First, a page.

Revising the Resources List on My Syllabus

Stack O' Books by Kurtis Garbutt, on FlickrThis week’s post on Bedford Bits describes the work I have begun on revising my course documents to make them more visual. The ultimate goal is to make them more engaging and more useful to students.

I started with the required resources, which has been nothing but a glorified book list for as long as I can remember. My revised version still lists books, but I have tried to add some negative space and color to make it easier to read and a bit more friendly.

Read the full details in the blog post on the Macmillan Community site.

 
Image: Stack O' Books by Kurtis Garbutt, on Flickr

Finding Persuasion in Unexpected Places

SLC2As I did last summer, I spent twelve days this month with my sister on a road trip from Virginia to Utah, with a stay in Salt Lake City for the Stampin’ Up convention in the middle. I learned a number of interesting ideas at the convention, both for my hobby of scrapbooking and cardmaking and for teaching and creativity in general. The most interesting thing that I came upon, however, was the garbage and recycling bins (shown right) in the Salt Palace Convention Center where the event was held.

Read my full post on the Bedford Bits site.

Twitter Resources Round-up

Amazing Blue Mountain Bird photo from Feast by Brad Hill http://beatymuseum.ubc.ca/events#feast @beatymuseum 2012-05-20-4463I’ve been using Twitter for years for everything from keeping in touch with colleagues to sharing professional development and curriculum materials with other teachers. In the years since I’ve joined, I often first learn about current events from Twitter (@BreakingNews is my favorite).

Since I’ve been doing this for a while, I have some links I can share, from blogs that I’ve written for NCTE, Bedford/St. Martins, and my own site. They were written over the past few years, so forgive any links that are broken please.

If you’re interested in collecting Twitter links in a simple way for students, Paper.li can be a useful option. The tool gathers Tweets from your feed that include URLs and lays them out in a newspaper-style format. I’ve written several pieces about using Paper.li:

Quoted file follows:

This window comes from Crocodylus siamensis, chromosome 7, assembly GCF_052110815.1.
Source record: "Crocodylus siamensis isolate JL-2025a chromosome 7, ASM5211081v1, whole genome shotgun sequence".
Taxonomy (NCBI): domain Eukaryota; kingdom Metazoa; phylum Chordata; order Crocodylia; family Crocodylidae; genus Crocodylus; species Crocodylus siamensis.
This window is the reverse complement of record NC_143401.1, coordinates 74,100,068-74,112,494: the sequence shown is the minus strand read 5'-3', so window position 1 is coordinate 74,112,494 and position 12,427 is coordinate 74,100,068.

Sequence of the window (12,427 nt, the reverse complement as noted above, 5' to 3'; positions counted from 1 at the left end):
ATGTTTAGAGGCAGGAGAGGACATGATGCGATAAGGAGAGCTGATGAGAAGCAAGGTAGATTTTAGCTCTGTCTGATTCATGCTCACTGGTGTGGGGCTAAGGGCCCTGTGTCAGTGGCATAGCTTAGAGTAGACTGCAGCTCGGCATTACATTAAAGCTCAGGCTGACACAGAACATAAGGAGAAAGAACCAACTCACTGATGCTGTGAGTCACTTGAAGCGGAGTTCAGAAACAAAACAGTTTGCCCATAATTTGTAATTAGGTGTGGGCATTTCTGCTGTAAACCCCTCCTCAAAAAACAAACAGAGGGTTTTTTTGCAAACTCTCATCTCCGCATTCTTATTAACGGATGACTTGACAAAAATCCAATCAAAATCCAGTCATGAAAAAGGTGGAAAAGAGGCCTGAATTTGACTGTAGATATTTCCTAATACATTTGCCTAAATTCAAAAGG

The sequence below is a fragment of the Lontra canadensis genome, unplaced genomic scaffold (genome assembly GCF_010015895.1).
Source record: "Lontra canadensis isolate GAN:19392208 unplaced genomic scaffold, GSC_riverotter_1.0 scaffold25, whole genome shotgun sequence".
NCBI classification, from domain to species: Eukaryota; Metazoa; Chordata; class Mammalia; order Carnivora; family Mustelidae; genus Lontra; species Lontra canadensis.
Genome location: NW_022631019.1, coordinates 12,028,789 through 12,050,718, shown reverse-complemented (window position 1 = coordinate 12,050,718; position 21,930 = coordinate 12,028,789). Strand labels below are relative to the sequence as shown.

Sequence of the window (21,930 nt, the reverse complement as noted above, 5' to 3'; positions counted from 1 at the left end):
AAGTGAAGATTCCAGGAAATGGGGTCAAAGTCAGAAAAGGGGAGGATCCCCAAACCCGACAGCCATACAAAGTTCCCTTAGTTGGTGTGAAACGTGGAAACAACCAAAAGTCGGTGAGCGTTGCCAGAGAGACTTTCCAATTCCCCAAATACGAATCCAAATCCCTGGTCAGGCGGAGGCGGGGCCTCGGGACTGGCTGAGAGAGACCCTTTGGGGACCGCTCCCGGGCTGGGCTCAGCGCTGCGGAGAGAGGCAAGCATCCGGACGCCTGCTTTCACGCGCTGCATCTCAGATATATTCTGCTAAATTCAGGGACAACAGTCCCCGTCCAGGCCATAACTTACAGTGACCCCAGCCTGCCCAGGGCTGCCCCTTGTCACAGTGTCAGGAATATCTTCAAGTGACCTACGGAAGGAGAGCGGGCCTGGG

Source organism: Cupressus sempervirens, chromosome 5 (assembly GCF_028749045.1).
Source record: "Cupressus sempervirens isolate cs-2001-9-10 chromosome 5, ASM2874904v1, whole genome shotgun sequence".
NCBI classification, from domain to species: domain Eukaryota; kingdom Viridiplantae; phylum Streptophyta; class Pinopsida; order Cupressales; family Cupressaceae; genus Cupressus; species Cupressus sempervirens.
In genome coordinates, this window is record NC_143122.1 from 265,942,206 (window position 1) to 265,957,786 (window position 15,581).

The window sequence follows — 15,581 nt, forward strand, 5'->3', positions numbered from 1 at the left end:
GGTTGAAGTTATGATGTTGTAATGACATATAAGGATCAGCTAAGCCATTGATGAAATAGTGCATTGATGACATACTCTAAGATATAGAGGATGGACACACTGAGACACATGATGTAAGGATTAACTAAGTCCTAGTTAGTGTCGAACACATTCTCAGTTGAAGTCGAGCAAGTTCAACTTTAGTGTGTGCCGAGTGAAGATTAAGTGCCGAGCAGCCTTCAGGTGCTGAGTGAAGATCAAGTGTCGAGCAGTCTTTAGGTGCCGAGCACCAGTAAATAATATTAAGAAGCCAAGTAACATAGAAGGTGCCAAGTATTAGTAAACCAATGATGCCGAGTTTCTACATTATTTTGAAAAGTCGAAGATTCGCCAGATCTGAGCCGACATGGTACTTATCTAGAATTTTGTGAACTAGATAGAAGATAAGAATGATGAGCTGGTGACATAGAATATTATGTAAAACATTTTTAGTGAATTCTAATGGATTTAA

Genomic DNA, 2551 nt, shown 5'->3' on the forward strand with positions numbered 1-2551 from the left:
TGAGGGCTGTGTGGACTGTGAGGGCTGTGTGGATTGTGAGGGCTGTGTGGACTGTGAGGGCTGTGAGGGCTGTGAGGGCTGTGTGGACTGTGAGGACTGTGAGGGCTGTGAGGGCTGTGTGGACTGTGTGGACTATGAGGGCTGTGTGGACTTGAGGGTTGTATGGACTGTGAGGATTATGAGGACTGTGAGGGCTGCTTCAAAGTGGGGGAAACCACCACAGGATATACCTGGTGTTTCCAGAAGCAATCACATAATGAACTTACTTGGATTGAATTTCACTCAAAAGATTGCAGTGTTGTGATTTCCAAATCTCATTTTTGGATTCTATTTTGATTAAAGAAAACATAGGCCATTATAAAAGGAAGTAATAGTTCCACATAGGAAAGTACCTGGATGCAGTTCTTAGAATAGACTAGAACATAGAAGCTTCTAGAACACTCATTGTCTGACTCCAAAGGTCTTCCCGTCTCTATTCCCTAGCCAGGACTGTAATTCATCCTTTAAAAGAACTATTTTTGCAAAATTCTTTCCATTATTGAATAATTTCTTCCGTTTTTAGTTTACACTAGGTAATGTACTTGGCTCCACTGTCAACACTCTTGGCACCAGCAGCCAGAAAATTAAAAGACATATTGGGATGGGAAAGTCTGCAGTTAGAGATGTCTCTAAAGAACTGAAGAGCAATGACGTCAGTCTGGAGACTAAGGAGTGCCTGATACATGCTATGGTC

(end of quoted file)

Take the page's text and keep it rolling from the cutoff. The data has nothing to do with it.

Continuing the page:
Most recently, I’ve written a series of posts on using Twitter Chats, which are real-time, online conversations that use specific hashtags to help organize the discussion. Twitter Chats can be a powerful tool for students and colleagues. You can read more about them in these posts:

Also, if you’re even slightly interested in how you might use Twitter in the classroom, take a look at William M. Ferriter’s essay “Why Teachers Should Try Twitter” from Educational Leadership. The article explains, “For educators who use this tool to build a network of people whose Twitter messages connect to their work, Twitter becomes a constant source of new ideas to explore.” It includes some tips and how-to’s as well as a personal story on how the experience affected the author’s understanding of differentiated instruction.

Hope that helps any readers who are interested in expanding how they use Twitter. I’m willing to share whatever advice and experience I have, so contact me if you need more or have a question I might be able to answer.

Bits December Blog Flashback

ComicsBedford/St. Martin’s Bits bloggers posted on topics ranging from working with new TAs to how we teach research projects. Be sure that you check out all the great ideas for talking about pop culture (like reality TV shows) and how to teach with comics—and don’t miss Holly Pappas’s reflection on the end of one term and the beginning of the next in the Classroom Strategies and Resources section:

About Writing and Being a Teacher of Writers

Classroom Strategies and Resources

Analyzing Popular Culture and Current Events

Teaching with Technology

For regular updates from Bedford Bits, be sure to sign up for the Ink’d In newsletter (and other resources), like us on Facebook or follow us on Twitter.

[Photo: Comics by Ryan Brunsvold, on Flickr]

 

Bits November Blog Flashback

The first word is the hardestBedford/St. Martin’s Bits bloggers posted on topics ranging from our work as writing program administrators to how we teach digital natives. Be sure that you check out all the great ideas for talking about politics and how writing fits into general education requirements—and don’t miss Andrea Lunsford’s praise for short writing assignments in the Classroom Strategies and Resources section:

Writing Program Administration

About Writing and Being a Teacher of Writers

Classroom Strategies and Resources

Analyzing Popular Culture and Current Events

Teaching with Technology

For regular updates from Bedford Bits, be sure to sign up for the Ink’d In newsletter (and other resources), like us on Facebook or follow us on Twitter.

—Traci Gardner

[This entry cross-posted as a Note on Bedford/St. Martin’s page on Facebook. Photo: The first word is the hardest by APM Alex, on Flickr]